Georgia…has spoken

Some time ago, I wrote a short piece recognizing the work of Senate Majority Leader Tommie Williams in spearheading the Georgia Speaks effort. As of today, GeorgiaSpeaks has birthed two bills based on ideas from the site.

Senator Williams has sponsored both bills; one idea submitted to the site by a prison warden the other from an IT specialist in Atlanta.

S.B. 34 came from an idea submitted by Warden Ralph Reed Kemp [Updated by Erick] of Wheeler Correction Facility. This bill makes it a misdemeanor for a prison inmate to possess photographs of any victims of sexually based crimes in which the inmate was involved. It’s typical for one who has been indicted to have access to crime scene photographs for legal purposes, but subsequent to conviction that need no longer exists. The bill does, however, make provision for the legal possession of crime scene photos when such photos are needed for legal proceedings or other purposes.

SB71 clarifies and streamlines the process used in Georgia for special elections. Typically in Georgia SPLOST and other special purpose local elections have been scattered about the year on all sorts of random dates, costing the taxpayers to put on an election when normally less than 4% of the registered voters show up. Senate Bill 71 cleans up the elections process yet a little more by requiring special elections presenting the voters with a question in odd years to all be conducted on the first Tuesday in November, and on even years, in conjunction with the presidential preference primary of that year or the general primary.  It further requires a special elections to fill vacancies to be held on uniform dates earlier in the year.  This should save the taxpayers of Georgia a little money by eliminating administratively burdenson special elections.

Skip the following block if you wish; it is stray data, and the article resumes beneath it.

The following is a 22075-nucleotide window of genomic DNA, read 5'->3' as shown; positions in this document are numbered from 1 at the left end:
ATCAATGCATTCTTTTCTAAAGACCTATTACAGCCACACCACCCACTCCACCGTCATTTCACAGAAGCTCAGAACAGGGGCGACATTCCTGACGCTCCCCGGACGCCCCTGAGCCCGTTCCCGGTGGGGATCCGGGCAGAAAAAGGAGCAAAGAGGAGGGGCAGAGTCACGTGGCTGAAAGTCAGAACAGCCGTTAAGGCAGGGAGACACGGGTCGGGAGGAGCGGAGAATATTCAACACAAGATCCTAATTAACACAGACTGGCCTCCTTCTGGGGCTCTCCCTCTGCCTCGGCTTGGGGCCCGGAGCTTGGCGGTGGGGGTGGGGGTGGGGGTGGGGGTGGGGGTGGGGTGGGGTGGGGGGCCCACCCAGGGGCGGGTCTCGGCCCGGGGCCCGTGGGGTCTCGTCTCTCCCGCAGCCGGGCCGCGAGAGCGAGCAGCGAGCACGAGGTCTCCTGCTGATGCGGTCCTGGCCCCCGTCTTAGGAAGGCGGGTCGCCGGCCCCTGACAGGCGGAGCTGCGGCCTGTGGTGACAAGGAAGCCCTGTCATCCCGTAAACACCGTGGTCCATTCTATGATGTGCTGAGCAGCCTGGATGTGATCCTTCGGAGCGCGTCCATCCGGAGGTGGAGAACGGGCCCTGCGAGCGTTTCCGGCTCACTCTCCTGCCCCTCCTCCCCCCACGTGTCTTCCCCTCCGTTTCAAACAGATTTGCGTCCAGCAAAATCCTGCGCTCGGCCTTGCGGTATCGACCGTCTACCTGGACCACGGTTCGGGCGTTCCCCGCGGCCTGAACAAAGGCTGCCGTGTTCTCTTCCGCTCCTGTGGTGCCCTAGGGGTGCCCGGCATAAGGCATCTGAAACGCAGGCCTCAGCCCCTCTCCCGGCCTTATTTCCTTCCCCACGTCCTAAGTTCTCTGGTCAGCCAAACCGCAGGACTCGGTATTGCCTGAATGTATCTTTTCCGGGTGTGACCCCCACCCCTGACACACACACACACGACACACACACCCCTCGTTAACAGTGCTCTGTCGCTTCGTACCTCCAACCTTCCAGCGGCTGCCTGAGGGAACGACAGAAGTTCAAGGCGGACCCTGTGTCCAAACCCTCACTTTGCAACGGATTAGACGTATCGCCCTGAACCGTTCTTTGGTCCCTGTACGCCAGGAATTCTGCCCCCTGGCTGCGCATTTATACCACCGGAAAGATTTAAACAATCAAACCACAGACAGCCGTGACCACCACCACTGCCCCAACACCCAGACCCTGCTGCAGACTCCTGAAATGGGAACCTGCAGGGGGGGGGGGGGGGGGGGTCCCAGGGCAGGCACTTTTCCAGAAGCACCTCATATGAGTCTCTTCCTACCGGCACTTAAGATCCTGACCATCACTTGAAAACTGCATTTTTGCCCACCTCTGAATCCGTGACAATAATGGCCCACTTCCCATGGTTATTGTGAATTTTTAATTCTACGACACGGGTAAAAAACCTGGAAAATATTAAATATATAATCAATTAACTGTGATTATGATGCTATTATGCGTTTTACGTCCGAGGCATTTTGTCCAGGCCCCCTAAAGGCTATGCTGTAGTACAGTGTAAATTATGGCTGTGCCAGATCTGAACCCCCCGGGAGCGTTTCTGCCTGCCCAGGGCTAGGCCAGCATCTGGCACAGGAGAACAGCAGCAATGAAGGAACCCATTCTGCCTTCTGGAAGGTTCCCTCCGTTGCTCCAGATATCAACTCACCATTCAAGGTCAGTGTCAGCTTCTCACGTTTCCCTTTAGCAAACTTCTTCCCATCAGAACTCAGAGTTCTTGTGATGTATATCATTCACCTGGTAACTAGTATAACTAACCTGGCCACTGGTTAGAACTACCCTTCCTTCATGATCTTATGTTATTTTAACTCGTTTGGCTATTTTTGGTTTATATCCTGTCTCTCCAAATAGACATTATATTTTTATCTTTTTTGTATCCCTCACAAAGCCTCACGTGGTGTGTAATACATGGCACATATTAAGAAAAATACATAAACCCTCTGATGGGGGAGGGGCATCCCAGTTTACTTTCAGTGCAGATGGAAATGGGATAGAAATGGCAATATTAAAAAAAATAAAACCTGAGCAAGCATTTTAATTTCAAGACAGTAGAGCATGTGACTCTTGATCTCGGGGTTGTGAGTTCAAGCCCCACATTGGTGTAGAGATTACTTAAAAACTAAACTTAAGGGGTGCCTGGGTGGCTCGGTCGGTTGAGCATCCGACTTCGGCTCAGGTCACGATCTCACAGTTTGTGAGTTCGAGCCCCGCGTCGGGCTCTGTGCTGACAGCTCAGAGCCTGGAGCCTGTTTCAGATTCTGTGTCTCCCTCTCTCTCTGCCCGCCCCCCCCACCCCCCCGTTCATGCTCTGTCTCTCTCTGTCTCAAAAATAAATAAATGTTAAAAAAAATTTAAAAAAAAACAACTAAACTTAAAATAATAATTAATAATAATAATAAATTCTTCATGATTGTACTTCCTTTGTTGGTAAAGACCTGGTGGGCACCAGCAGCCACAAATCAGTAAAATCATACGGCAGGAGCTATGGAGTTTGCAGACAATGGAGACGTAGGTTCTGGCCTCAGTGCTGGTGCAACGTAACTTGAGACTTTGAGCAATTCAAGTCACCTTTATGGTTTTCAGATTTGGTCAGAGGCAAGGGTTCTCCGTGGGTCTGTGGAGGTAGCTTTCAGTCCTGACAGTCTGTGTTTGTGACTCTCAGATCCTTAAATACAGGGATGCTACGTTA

Congratulations to Senator Williams and his staff – apparently Georgia Speaks works!


  1. debbie0040 says:

    SPLOSTS should only be held in the General Election during even years. This would maximize voter participation.

    Many elected officials would rather put it on the ballot when there is less voter turnout as to make sure the SPLOST passes.

  2. gatormathis says:

    I like this law. Some of these referendums get pretty hard to keep up with some times.

    If it is not yet a bill, he should be more liberal with the terminology to include almost all elections.

    There are alcohol referendums, tax referendums, SPLOST referendums, and when people are voting, they pay attention. But most don’t want to go to the polls every few weeks.

    The same people who are telling you that they want non-partisan elections because of cost, will be the same ones trying to schedule these off year elections.

Comments are closed.